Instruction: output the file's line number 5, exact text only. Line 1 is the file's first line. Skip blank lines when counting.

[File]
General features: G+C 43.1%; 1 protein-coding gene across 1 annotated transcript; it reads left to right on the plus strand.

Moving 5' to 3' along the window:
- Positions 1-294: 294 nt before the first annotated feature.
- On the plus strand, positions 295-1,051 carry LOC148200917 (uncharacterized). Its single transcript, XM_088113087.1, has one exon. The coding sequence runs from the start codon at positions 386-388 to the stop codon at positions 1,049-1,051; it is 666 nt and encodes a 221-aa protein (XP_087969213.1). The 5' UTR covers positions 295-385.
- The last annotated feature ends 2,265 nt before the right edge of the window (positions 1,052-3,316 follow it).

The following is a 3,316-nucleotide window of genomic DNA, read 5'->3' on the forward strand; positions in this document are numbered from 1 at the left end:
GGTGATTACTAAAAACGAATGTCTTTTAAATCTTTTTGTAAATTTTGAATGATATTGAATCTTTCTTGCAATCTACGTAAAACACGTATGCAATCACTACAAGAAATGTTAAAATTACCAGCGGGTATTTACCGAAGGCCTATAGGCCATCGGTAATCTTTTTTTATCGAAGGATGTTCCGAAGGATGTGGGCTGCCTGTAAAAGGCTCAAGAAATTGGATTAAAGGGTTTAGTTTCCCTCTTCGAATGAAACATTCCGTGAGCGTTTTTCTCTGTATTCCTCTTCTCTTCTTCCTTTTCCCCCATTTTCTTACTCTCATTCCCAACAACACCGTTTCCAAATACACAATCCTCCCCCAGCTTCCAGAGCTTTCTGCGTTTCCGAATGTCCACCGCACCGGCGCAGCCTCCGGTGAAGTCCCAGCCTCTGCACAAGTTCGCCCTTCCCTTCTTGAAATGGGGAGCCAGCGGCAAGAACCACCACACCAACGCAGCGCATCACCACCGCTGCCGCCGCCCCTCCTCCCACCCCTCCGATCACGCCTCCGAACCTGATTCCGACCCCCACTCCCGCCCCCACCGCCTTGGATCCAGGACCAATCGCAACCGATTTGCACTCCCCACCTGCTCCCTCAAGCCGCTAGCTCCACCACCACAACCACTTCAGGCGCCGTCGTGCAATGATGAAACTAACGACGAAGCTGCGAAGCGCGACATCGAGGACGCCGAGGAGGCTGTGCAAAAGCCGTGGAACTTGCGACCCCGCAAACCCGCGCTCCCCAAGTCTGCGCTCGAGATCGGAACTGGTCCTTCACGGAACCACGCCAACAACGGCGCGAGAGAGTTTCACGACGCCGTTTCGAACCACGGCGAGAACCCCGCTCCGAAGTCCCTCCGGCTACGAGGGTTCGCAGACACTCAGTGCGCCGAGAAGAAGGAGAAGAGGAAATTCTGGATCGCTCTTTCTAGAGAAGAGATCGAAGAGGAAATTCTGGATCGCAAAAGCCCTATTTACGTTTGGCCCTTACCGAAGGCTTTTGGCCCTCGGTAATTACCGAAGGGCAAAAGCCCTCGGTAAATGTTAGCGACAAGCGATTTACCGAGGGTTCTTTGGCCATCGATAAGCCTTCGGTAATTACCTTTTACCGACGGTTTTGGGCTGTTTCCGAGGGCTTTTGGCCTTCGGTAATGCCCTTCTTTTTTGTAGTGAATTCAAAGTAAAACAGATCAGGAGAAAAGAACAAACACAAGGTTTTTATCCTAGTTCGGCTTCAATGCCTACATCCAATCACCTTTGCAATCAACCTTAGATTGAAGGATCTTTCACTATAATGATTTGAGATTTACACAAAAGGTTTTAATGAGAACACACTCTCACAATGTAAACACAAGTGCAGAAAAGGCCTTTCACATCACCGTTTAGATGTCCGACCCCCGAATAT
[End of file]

- The last annotated feature ends 2,265 nt before the right edge of the window (positions 1,052-3,316 follow it).